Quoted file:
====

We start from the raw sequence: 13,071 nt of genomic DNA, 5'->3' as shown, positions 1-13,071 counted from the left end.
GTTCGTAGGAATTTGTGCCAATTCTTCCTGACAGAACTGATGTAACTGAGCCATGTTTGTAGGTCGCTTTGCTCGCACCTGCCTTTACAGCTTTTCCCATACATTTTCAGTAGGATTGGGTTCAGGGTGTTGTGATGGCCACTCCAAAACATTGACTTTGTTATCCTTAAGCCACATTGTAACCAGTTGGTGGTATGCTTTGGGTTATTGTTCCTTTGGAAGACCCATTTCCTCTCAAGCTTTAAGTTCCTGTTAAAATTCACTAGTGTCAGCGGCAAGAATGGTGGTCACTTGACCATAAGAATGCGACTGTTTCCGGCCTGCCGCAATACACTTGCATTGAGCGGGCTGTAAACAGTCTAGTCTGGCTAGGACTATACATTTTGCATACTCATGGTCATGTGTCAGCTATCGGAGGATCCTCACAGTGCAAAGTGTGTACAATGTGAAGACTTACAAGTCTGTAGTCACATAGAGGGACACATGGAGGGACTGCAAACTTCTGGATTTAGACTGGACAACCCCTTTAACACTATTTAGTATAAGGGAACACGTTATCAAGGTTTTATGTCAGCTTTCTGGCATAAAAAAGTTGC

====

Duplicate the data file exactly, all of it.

We start from the raw sequence: 13,071 nt of genomic DNA, 5'->3' as shown, positions 1-13,071 counted from the left end.
GTTCGTAGGAATTTGTGCCAATTCTTCCTGACAGAACTGATGTAACTGAGCCATGTTTGTAGGTCGCTTTGCTCGCACCTGCCTTTACAGCTTTTCCCATACATTTTCAGTAGGATTGGGTTCAGGGTGTTGTGATGGCCACTCCAAAACATTGACTTTGTTATCCTTAAGCCACATTGTAACCAGTTGGTGGTATGCTTTGGGTTATTGTTCCTTTGGAAGACCCATTTCCTCTCAAGCTTTAAGTTCCTGTTAAAATTCACTAGTGTCAGCGGCAAGAATGGTGGTCACTTGACCATAAGAATGCGACTGTTTCCGGCCTGCCGCAATACACTTGCATTGAGCGGGCTGTAAACAGTCTAGTCTGGCTAGGACTATACATTTTGCATACTCATGGTCATGTGTCAGCTATCGGAGGATCCTCACAGTGCAAAGTGTGTACAATGTGAAGACTTACAAGTCTGTAGTCACATAGAGGGACACATGGAGGGACTGCAAACTTCTGGATTTAGACTGGACAACCCCTTTAACACTATTTAGTATAAGGGAACACGTTATCAAGGTTTTATGTCAGCTTTCTGGCATAAAAAAGTTGC